It’s a great feeling to be part of a team again! I think my definition of being part of a team is different than a lot of other people because I was fortunate enough to have a team that was like a family in college. My college coach, Seth Roberso, used to have this saying that I love: “it’s family because I care, I care because it’s family”. When I was speaking to NE Distance about the possibility of joining, one of the biggest things for me was having that family-like group. When I came out for my visit, I loved being around the team and seeing how they supported and cared for each other. I like to refer to the team as my “Running family” because to me at the end of the day that is what it is, a group people who care about each other. We are a family that works together and pushes each other to achieve greatness. Make no mistake, I came out here to be the best runner I can be, but at end of the day. I also want to grow as person. If I didn’t feel that was possible as a member of this team, I wouldn’t be here, but it was very clear from the beginning that the coaches and athletes on this team are highly committed to that.
You made the trip from Des Moines to Providence just a few weeks ago. How has that transition been? Are you starting to feel settled in your new apartment and city?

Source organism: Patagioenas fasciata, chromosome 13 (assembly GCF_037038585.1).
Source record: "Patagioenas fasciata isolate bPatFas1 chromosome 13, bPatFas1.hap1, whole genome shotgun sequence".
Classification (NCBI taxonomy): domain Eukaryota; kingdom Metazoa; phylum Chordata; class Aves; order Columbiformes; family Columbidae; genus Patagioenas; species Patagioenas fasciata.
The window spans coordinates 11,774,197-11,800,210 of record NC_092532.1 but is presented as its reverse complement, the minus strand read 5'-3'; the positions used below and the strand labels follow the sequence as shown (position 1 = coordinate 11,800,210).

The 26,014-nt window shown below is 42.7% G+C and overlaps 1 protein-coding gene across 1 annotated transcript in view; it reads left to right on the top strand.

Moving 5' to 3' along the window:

The transition from Des Moines to Providence is going well. It’s actually going much better than I expected, and for that I am forever grateful to the people on this team. I feel like our teammates who have been here longer have really tired to make sure that all the new athletes are comfortable with everything. Again, it’s the little things that have made a big difference, like just helping each other out in every day life situations. I feel like the veterans on the team have really done everything that they could to make us feel right at home, and for that I’m really grateful. I also feel really lucky to be living with two other new teammates who are positive and open to figuring things out together!